The 60/75mm blocks aren't about load. The main sheet will be seeing about 600kg. I like a thick rope in my hands so I want a decent sheath capacity. The main sheet is probably the part of the boat, apart from the tiller, that we are most constantly in touch with so I'd like it to be nice. I've got an old hobie main sheet that will work but it's very old and well worn. It will get replaced at some point.

I may not run any winches, but yes andersons are said to be very good.


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PostPosted: Jan 5th, '18, 06:42 
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This is the traveler system I would prefer:

https://www.lewmar.com/node/14612?v=26085

I can buy the car and ends at a decent price and hopefully get the track locally.

I'm prepared to believe I'm doing something wrong but I can not seem to find a harken or ronstan equivalent car, 4:1 purchase double sheaves and cam on car in a mid range size ?


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PostPosted: Jan 5th, '18, 08:12 
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I run a fairly sophisticated traveller for a B20 and have placed importance on their function on all my boats , i am also regular mainsheet trimmer on a competitive sydney 32 racing weekly
While the VOR was in melbourne i was lucky enough to have a tour on board Mapfre by non other than Xabi Fernández its skipper.
He was generous with his time and fielded my many questions regarding rig tuning & trimming when i queried the traveller set up i was surprised by his response it went along the lines " we dont adjust it much at all mainly due to the effect of apparent wind angle " which i can relate to and also note that on the larger cats i sailed traveller was always the goto once mainsheet was ballpark.
On all those mains the purchase on the traveller used to adjust is surprisingly low.
so perhaps my observation is be thoughtful in your choice of such leveraged setup with all its friction and miles of cordage on what i envisage is a craft that will effect apparent wind angles noticeably ..Just a thought.


Last edited by madmission on Jan 5th, '18, 10:18, edited 1 time in total.


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PostPosted: Jan 5th, '18, 08:43 
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I assume you have been here.
Lewmar

Their catalogue lists type 1,2 & 3 NTR track up to 3m. It's the drilled plunger track which looks a similar profile but you'd need to check if the car off the kit is compatible. Download their catalogue for their full range.
I got one of those lewmar kits, it's nice but rope is extra. My rigger reckons he could do the parts for a selden track and traveller for a very similar price.
Maybe you should chuck a bit of work the way of a local rigger / builder and you may be able to take advantage of their prices. :wink:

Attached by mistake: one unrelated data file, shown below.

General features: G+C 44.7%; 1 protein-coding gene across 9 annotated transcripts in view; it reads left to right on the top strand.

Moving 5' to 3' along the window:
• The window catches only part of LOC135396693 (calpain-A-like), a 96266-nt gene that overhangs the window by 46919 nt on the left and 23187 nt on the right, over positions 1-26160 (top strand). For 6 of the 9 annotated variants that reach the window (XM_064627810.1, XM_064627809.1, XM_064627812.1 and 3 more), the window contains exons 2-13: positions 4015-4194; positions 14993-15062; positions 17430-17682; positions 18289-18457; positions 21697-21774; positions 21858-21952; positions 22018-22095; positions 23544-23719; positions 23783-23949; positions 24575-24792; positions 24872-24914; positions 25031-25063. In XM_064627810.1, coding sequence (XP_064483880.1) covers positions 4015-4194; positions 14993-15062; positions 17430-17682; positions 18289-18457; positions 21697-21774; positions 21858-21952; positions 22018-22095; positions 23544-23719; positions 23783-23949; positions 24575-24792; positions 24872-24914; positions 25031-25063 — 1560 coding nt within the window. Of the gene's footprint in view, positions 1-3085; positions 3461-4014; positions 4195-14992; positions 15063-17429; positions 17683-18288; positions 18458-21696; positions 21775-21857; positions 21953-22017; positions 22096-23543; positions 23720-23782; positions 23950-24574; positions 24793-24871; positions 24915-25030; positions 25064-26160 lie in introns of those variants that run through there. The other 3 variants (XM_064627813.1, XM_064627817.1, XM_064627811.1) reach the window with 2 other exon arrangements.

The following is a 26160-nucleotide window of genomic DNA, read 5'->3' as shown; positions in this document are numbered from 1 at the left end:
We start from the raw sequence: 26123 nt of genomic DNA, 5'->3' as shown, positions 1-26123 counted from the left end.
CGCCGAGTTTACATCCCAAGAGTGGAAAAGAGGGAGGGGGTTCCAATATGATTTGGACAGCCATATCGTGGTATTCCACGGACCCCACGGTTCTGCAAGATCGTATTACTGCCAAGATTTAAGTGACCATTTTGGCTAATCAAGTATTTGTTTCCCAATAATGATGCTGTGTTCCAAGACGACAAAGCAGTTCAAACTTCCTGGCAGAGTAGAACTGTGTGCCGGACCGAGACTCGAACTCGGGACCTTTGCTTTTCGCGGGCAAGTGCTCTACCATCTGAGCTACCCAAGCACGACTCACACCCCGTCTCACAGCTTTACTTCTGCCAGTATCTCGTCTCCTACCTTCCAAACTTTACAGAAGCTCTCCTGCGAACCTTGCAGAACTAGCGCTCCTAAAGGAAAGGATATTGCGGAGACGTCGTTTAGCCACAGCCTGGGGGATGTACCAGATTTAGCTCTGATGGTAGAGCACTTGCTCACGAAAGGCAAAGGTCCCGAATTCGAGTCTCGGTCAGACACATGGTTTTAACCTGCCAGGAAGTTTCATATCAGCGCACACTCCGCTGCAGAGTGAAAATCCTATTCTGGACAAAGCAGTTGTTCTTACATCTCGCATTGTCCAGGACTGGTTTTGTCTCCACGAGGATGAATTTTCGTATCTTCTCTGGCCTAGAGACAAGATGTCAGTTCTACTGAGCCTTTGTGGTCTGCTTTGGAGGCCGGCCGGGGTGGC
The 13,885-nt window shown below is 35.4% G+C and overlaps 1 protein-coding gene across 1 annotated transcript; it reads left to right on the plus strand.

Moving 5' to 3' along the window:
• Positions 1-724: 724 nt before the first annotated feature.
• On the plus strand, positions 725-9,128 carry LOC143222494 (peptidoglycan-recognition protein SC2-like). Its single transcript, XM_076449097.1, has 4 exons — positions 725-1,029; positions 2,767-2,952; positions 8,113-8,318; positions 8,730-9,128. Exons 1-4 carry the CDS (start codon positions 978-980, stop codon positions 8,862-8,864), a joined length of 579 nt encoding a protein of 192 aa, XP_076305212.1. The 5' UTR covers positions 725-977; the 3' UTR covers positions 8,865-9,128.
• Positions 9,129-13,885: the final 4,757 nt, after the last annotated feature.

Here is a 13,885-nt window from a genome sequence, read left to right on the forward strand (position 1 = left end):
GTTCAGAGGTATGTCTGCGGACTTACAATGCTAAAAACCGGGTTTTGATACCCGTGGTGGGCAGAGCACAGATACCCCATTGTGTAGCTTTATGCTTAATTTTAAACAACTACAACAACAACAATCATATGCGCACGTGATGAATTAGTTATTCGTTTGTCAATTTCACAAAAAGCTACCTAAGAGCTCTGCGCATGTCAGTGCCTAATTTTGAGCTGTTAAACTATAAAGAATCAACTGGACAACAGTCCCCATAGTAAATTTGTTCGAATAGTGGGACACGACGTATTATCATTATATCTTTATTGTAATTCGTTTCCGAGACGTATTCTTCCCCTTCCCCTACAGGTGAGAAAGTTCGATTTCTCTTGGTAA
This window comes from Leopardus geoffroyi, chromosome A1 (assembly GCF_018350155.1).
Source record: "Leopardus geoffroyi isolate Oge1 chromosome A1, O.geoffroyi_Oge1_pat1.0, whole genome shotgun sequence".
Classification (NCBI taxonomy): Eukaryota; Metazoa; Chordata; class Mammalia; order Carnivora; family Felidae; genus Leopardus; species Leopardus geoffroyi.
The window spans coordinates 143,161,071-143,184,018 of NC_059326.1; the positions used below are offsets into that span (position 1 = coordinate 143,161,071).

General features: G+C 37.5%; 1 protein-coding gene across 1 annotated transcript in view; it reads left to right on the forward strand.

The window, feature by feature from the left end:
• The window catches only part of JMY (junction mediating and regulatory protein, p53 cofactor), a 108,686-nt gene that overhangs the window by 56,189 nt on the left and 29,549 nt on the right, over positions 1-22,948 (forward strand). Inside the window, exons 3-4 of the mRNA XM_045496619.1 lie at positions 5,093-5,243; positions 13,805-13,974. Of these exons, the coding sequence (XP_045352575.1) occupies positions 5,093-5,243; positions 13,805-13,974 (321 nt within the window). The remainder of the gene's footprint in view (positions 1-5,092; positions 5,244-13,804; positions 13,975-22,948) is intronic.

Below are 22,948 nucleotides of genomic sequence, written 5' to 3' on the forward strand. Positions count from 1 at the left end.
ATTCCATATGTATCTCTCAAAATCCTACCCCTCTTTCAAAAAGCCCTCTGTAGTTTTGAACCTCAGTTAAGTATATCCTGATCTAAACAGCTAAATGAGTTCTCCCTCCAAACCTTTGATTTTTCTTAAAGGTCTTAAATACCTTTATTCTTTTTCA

PS. A mate has that Harken traveller that Zeb posted, the traveller rope to leeward automatically releases when you pull on the other side. Lovely bit of gear with a price that will bring tears to your eyes. :lol:

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PostPosted: Jan 5th, '18, 08:48 
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+1 for Andersons.

Also look at low friction blocks where possible.

M.

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PostPosted: Jan 5th, '18, 09:13 
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For a cruiser I like Zeb's idea of the plunger type stops, the Farr has the cleats on the vertical part of the coaming like his Castle. I think the reason is the assumption the crew will be hiking out, but for those of just cruising the location is just plain inconvenient.

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PostPosted: Jan 5th, '18, 09:57 
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colect149 wrote:
For a cruiser I like Zeb's idea of the plunger type stops, the Farr has the cleats on the vertical part of the coaming like his Castle. I think the reason is the assumption the crew will be hiking out, but for those of just cruising the location is just plain inconvenient.


There's nothing stopping you running cleats at both the traveller ends AND the car, in fact I should probably do this on the nx- ie a continuous line with cleats on the traveller AND with cleats mounted on the vertical COCKPIT SEATS (hiking out is for ballast, not the mainsheet trimmer )

BTW- for anyone wanting 8/10 mm to hold but the cheap 6 mm blocks - consider running 8/10 mm double braid dynema with the sheath tapered/ removed for the parts that run through cheap 19 mm ronstan I beam gear?? (ie the running part of the traveller is 6 mm but you have 8/10 on the cockpit ends to grab hold of)

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PostPosted: Jan 5th, '18, 10:04 
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guzzis3 wrote:
Zebedee: Thank you for the offer but I have enterprise level cad at my disposal and can fabricate pretty much anything within reason. Spent much of my working life designing and building experimental equipment and running labs, then flying a desk as a design draftsman. Frankly when I look at the prices I'm half tempted to just make the blessed things but I'm too old and cranky to go down that path anymore.


Image

8-)

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PostPosted: Jan 5th, '18, 10:13 
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Dr Pauly, sounds like a trick you developed in general practice. :wink: